John Wycliffe emerged in 14th century England as an opponent of privilege and power in the Church. Towards the end of his life he gave expression to his convictions by translating the Scriptures from the Vulgate into Middle English for the ordinary people. After his death Wycliffe was excommunicated, his body exhumed and burnt. But unlike those before him, Wycliffe had an effect that rippled across Europe: Jan Hus and others in Prague produced Scriptures in Hungarian and Bohemian. Hus was declared a heretic and promptly burnt at the stake.
Two events in the 15th century changed the course of Bible translation like little else. Gutenberg’s development of the printing press is well known, but the fall of Constantinople in 1453 is often overlooked. Knowledge of and access to the Greek and Hebrew texts had dried up in the Western Church. It was the Eastern Church that had kept this old knowledge, so when Constantinople fell, scholars fled westwards clutching their Greek and Hebrew texts. They ended up in Paris, in London and Rotterdam. It was Erasmus of Rotterdam who produced an edition of the Greek text of the New Testament in 1516.
Printing Bibles created entirely new distribution possibilities and having the Greek text available meant translation was far more accurate. Combine these two factors with the growing desire aroused by such as Wycliffe to read the Scriptures for oneself and you can see how the Bible translation scene had been altered. By 1600, printed versions of the entire Bible had appeared in 15 European languages.
William Tyndale’s translation of the Bible into the English of the 1530s stands out for English speakers. He coined so many expressions that communicated powerfully. His use of the archery term for missing the mark, ‘to sin’, was masterful. Many other phrases, such as ‘land of the living’, ‘the parting of the ways’, ‘apple of my eye’ are so familiar that we forget their biblical origin. The King James Version, published in 1611, retained much of Tyndale’s groundbreaking work.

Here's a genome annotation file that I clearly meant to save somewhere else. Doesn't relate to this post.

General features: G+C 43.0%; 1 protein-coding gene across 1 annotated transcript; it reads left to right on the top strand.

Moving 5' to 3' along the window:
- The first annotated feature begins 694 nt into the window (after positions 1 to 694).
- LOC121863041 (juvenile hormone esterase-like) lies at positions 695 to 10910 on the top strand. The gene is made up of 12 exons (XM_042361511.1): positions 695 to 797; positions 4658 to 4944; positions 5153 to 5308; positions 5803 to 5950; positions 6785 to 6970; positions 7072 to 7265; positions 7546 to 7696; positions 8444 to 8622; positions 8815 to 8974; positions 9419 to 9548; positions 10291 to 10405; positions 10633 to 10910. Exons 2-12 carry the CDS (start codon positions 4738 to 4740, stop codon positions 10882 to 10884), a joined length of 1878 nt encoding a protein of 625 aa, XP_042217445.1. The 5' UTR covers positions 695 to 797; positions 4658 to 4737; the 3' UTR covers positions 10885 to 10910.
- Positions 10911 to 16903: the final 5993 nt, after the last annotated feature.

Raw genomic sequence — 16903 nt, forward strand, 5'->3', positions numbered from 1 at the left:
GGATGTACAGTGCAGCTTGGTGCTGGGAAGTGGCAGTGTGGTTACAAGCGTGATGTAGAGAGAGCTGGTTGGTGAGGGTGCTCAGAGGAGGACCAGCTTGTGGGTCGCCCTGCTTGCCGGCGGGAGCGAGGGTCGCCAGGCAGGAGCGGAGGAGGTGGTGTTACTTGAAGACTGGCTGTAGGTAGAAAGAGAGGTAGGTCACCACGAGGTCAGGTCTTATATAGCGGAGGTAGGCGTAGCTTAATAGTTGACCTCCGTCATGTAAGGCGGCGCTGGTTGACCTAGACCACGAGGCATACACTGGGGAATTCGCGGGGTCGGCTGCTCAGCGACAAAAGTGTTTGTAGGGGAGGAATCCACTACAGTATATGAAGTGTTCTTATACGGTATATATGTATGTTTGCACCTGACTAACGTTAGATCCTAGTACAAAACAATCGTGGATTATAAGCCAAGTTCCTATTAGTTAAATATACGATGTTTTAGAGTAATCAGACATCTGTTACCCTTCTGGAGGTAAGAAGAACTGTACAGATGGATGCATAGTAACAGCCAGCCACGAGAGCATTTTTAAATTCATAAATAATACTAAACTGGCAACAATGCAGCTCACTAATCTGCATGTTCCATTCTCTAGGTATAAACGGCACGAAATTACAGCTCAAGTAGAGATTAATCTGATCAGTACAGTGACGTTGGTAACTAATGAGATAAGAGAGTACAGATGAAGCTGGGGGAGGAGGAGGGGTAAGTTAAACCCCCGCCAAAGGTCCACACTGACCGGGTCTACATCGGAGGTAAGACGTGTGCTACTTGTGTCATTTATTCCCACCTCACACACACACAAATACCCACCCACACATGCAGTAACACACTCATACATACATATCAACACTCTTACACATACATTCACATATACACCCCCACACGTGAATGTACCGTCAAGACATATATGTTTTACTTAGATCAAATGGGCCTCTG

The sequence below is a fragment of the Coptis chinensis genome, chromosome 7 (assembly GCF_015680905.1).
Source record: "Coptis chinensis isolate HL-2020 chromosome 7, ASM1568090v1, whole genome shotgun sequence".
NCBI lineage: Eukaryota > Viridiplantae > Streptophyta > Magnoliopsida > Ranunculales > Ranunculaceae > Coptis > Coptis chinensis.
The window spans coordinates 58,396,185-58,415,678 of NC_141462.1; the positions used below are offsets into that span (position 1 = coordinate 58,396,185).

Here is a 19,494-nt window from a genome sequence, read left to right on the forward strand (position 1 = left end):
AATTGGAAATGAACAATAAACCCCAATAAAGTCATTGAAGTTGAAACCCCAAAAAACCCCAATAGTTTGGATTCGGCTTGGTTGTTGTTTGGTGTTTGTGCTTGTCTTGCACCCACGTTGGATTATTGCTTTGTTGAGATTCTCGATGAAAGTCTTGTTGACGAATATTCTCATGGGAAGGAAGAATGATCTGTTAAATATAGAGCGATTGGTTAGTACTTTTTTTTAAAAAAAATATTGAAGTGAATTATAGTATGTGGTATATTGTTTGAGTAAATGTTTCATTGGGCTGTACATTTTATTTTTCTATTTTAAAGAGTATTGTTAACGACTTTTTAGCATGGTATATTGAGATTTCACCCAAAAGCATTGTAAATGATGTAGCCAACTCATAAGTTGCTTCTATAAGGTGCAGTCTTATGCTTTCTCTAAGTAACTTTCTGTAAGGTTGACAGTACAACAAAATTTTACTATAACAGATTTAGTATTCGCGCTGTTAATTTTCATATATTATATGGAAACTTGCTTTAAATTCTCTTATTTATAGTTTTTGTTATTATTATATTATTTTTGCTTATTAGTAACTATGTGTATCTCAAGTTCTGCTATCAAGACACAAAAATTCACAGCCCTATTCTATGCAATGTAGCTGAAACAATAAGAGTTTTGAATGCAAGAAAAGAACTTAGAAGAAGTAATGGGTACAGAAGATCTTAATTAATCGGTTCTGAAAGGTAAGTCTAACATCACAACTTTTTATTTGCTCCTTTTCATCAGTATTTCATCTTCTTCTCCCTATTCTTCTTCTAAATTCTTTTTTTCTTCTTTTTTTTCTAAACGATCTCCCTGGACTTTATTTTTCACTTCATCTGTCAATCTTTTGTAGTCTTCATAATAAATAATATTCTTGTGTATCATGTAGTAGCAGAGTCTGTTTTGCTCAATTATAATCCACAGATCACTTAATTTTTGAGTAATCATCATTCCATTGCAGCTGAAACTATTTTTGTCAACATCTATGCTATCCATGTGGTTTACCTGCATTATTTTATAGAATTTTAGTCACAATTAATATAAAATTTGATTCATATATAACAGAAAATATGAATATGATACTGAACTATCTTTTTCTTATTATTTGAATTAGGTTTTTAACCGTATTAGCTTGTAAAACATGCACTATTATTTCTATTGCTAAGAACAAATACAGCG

The pace of Bible translation slackened in the next 200 years, but following the growth of mission around the coasts of Africa and India, it picked up again in the first part of the 19th century. Henry Martyn died exhausted in Armenia at the age of 31, but not before he had translated the New Testament into three languages! William Carey’s mission out of Serampore in India saw work in 40 languages.
By 1880, Yoruba-speaking Anglican Bishop Samuel Ajayi Crowther had become the first African mother-tongue translator. However, this was all brought to a halt when colonial attitudes took over: ‘European languages sufficed’. It was a new dark age!
The 20th century saw increasingly hopeful signs, once the bloodletting of 1914–18 was out of the way. SIL, founded in 1934 by Cameron Townsend, and the Wycliffe organizations that followed were at the heart of a growing focus on people groups who hadn’t yet heard the gospel.
This was the century when new technologies again made a huge impact on Bible translation efforts: the computer, mobile phone and internet revolutionized the method, pace and quality of translation as well as distribution.
By the end of the century, Bible translation organizations were emerging in one country after another. What had been an occasional flurry of translation activity had become a global movement!
Pick Your Translation
So many to choose from, which ones do I need? Which ones are true? Which ones will teach me what I require? So many options. What ever you use or choose to use, make sure to follow this simple guideline.
- Do not choose one based on your lifestyle.
- Pray about it and ask God to lead you.
- Be of a conserved mind set.
- Pick at least one from the Formal type.
- Pick at least one from the Dynamic type.
Based on modern technology one would think that most all modern-day Bible translations are more accurate than ever before. I would certainly think so, but still with careful caution. It is an amazing thing that early Bible translation pioneers were promptly burnt at the stake. We should thank them all for their work. May God bless you and keep you.